Evasive, suggestive and yet visually stunning, Miguel Gomes’ 2012 Tabu, this haunting dream of a movie dealing with memory and loss, inserts itself deep into the human soul, forcing us to ask: When is a person really seen for who they are and not for who they are perceived to be?
The weird beauty of young Aurora’s pet crocodile on the movie’s poster sets a hypnotic and yet appropriate mood for Tabu, Miguel Gomes’ beautiful film. For the story points to our pasts – perhaps, even beyond ourselves – and reaches the essence of what it means to remember. Where is the core of Aurora to be found? In the slightly paranoid old woman or the young and adventurous beauty? Time – inexorable and ruthless – transforms certainties. Traits that once seemed charming in youth acquire a sinister nature later in life. What in the past seemed cowardice, now might seem reasonable prudence. Continue reading →
A timeless classic and a love letter to the cinema, Stanley Donen and Gene Kelly’s 1952 Singin’ in the Rain manages to be simultaneously hilarious and profound; a thought-provoking film that entertains and educates through wonderfully choreographed set-pieces.
A little piece of film magic was created when in Singin’ in the Rain a soaked Gene Kelly dances under torrential rain, splashes on puddles and is spotted by a police officer – no other episode in the history of cinema is as iconic as it is idiosyncratic. Although as unforgettable as any edgy, suspenseful scene – perhaps the Russian roulette from The Deer Hunter (1978, Michael Cimino) or the coin toss from No Country for Old Men (2007, Joel & Ethan Coen) – taken out of context, the singing is utterly odd. Watched in isolation, we are entitled to ask: What is this guy blabbing about under such a downpour? Well… no reason is necessary for a demonstration of pure joy. Continue reading →
A poignant and profound study of loneliness and conformism, Billy Wilder’s 1960 The Apartment showcases two actors – who would eventually become stars – at the top of their games, with Lemmon as naïve and vulnerable as much as MacLaine is smart and luminous.
The two leading actors in this Billy Wilder’s masterpiece – these two great performers and iconic stars – transform two common lives into case studies of uniqueness. C. C. Baxter and Fran Kubelik might be suckers for authority, deeply conformist and self-interested people, but they aren’t your regular guys. Lemmon and MacLaine manage to bring to the fore their characters’ idiosyncratic traits while maintaining the overall feeling that these people are like those office colleagues who annoy us for their unashamedly deference and blind submission. Continue reading →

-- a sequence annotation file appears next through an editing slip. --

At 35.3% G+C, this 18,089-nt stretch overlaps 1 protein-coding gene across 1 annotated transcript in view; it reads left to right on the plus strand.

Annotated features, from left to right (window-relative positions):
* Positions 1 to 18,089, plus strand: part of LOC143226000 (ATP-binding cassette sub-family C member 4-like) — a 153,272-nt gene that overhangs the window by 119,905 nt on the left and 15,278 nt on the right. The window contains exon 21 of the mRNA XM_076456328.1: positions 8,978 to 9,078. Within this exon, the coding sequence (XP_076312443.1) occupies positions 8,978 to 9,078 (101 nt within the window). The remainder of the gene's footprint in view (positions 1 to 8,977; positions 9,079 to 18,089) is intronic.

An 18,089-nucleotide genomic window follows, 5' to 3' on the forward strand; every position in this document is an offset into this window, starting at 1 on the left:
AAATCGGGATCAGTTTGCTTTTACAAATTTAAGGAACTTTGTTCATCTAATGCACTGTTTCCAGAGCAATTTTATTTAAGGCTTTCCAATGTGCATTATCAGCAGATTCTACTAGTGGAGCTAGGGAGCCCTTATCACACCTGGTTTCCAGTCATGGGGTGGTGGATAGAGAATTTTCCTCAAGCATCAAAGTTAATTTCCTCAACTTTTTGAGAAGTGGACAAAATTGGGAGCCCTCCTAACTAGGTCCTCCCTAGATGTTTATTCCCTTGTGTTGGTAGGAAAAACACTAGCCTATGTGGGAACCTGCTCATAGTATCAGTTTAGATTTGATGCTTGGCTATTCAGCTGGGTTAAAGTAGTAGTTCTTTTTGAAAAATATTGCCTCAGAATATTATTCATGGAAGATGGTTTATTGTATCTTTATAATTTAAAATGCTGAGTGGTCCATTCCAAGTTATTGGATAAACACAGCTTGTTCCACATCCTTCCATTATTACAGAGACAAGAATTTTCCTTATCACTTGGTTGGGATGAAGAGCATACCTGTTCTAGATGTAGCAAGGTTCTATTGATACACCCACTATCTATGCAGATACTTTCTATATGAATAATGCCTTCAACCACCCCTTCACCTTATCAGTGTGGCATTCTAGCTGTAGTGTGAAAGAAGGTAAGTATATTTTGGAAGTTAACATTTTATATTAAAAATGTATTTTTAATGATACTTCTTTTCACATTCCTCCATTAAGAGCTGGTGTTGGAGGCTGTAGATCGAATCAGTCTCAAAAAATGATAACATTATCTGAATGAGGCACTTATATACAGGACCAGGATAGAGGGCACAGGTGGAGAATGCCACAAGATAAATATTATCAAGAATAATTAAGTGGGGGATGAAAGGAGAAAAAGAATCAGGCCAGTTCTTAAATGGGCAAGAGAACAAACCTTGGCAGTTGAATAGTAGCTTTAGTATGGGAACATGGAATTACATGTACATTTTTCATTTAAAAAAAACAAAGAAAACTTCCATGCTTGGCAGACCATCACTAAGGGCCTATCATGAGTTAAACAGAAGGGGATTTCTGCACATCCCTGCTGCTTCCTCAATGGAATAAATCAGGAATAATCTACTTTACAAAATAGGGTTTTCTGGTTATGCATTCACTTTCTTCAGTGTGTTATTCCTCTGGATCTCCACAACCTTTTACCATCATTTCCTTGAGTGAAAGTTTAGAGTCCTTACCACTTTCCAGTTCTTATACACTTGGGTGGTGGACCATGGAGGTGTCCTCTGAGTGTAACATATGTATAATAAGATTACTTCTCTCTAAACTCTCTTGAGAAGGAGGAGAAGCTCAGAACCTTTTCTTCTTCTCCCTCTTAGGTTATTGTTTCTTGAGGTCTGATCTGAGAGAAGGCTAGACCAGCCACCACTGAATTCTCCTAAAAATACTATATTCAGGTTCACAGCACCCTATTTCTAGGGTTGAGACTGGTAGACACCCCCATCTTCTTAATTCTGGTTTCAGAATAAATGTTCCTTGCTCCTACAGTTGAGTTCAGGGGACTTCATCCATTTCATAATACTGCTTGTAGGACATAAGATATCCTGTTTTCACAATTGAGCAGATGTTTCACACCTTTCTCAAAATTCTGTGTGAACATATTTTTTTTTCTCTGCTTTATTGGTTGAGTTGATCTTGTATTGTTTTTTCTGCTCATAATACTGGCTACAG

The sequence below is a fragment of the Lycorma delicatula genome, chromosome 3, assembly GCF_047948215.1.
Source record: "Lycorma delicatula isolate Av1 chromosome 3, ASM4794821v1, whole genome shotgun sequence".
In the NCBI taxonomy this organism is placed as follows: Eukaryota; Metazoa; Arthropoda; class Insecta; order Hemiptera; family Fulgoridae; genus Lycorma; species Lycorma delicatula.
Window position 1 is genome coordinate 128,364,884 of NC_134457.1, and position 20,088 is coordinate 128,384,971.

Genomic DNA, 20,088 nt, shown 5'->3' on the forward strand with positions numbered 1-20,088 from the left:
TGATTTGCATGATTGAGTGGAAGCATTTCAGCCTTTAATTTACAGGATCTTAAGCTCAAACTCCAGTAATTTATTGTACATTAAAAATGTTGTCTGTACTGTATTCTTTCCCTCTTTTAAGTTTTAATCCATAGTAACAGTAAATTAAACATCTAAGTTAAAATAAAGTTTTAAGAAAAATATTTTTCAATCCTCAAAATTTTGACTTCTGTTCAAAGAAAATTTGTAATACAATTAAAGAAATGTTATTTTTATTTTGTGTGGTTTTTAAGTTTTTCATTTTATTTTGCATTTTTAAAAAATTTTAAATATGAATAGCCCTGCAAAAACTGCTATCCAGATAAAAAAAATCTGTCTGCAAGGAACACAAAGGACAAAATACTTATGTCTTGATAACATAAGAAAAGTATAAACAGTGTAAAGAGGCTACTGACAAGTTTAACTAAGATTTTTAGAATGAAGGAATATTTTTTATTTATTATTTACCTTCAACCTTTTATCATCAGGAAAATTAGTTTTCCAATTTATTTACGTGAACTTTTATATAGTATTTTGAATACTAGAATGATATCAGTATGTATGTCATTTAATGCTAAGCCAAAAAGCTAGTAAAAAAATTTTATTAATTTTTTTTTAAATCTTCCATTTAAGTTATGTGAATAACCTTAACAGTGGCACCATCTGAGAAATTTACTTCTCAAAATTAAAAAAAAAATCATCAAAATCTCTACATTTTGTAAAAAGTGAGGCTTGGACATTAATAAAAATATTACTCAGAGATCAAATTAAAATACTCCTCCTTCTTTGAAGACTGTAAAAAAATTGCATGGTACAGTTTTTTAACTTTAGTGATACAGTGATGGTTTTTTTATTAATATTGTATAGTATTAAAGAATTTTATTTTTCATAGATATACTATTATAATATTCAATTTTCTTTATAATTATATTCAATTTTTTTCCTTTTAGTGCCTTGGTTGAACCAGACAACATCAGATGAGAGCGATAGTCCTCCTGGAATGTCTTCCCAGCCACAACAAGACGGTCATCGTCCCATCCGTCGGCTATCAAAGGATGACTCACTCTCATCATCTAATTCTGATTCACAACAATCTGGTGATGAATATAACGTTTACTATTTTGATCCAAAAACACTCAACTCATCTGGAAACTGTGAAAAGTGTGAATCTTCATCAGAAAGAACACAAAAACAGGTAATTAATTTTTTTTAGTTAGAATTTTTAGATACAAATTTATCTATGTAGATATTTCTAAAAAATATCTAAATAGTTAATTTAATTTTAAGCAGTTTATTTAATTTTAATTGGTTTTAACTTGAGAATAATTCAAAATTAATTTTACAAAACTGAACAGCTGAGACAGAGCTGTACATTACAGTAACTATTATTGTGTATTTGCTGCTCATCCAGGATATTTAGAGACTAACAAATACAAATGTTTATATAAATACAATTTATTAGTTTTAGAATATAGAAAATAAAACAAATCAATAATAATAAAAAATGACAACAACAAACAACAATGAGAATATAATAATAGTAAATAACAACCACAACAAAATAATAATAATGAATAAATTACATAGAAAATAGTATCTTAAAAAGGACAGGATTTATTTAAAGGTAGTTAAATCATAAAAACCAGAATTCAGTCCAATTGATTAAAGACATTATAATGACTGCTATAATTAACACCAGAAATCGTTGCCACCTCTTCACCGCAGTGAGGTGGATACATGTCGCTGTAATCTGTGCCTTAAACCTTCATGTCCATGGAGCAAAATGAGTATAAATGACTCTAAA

As the film negative of Dickens’ A Christmas Carol, Frank Capra’s 1946 It’s a Wonderful Life is a fantastical parable that goes straight to the core of the individualistic ethos and challenges everything that is dear to western societies and their ideas about self-realisation.
How does one reconcile the two contradictory aspects attached to this classic film, i.e. the long tradition of playing the movie as a Christmas staple with the fact that the story can be taken as a communist yarn? The whole tale of George Bailey and the obstacles he encounters in his pursuit of happiness could be summarised as the story of someone’s frustrated dreams. By the end, with a little help from an aural friend, he is convinced that his altruistic attitude has all been for the best. If such posture does not show America’s approval of the common good and the collective well-being, then I don’t know what does. Continue reading →
A poignant tale wrapped inside a sublimely unconventional western, Robert Altman’s 1971 McCabe & Mrs. Miller casts the unlikely idealist hero against the powerful push of corporate America, under heavy snow and thunderstorm rain and flying bullets and hot fire.
Leisurely paced and unafraid to let real life chaotic nuances interfere with the storytelling, Robert Altman’s masterpiece McCabe & Mrs. Miller will enthrall anyone ready and willing to run away from clichés and tired twists. The fact that the film is arguably its director’s masterwork says it all, since Altman made several great movies. Direction, photography, soundtrack and especially the performance of the two leads, makes this oddly superb film as perfect as it can get. Continue reading →